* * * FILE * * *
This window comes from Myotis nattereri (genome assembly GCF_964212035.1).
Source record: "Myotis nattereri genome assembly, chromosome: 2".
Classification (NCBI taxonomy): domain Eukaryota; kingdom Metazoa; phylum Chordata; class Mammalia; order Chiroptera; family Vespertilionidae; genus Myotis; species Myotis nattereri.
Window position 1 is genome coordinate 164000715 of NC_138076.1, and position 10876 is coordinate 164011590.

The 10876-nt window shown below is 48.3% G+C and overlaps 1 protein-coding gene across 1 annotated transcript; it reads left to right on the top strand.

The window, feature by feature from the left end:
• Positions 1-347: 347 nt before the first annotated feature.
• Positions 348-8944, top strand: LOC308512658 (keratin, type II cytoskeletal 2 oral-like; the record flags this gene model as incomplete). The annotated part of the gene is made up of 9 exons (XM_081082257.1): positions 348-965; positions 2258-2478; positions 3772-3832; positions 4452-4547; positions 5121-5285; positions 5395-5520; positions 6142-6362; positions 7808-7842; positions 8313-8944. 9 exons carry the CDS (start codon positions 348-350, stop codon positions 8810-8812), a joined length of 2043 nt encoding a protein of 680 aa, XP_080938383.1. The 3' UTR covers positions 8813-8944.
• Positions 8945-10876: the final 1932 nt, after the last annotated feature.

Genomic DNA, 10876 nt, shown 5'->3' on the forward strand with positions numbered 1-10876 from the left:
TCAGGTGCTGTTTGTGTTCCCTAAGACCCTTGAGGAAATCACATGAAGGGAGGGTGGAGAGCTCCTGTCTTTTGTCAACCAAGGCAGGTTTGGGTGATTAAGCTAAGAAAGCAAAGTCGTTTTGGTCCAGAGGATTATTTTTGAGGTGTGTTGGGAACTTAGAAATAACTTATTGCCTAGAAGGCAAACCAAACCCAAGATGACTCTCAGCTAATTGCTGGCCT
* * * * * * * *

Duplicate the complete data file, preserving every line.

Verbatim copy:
This window comes from Myotis nattereri (genome assembly GCF_964212035.1).
Source record: "Myotis nattereri genome assembly, chromosome: 2".
Classification (NCBI taxonomy): domain Eukaryota; kingdom Metazoa; phylum Chordata; class Mammalia; order Chiroptera; family Vespertilionidae; genus Myotis; species Myotis nattereri.
Window position 1 is genome coordinate 164000715 of NC_138076.1, and position 10876 is coordinate 164011590.

The 10876-nt window shown below is 48.3% G+C and overlaps 1 protein-coding gene across 1 annotated transcript; it reads left to right on the top strand.

The window, feature by feature from the left end:
• Positions 1-347: 347 nt before the first annotated feature.
• Positions 348-8944, top strand: LOC308512658 (keratin, type II cytoskeletal 2 oral-like; the record flags this gene model as incomplete). The annotated part of the gene is made up of 9 exons (XM_081082257.1): positions 348-965; positions 2258-2478; positions 3772-3832; positions 4452-4547; positions 5121-5285; positions 5395-5520; positions 6142-6362; positions 7808-7842; positions 8313-8944. 9 exons carry the CDS (start codon positions 348-350, stop codon positions 8810-8812), a joined length of 2043 nt encoding a protein of 680 aa, XP_080938383.1. The 3' UTR covers positions 8813-8944.
• Positions 8945-10876: the final 1932 nt, after the last annotated feature.

Genomic DNA, 10876 nt, shown 5'->3' on the forward strand with positions numbered 1-10876 from the left:
TCAGGTGCTGTTTGTGTTCCCTAAGACCCTTGAGGAAATCACATGAAGGGAGGGTGGAGAGCTCCTGTCTTTTGTCAACCAAGGCAGGTTTGGGTGATTAAGCTAAGAAAGCAAAGTCGTTTTGGTCCAGAGGATTATTTTTGAGGTGTGTTGGGAACTTAGAAATAACTTATTGCCTAGAAGGCAAACCAAACCCAAGATGACTCTCAGCTAATTGCTGGCCT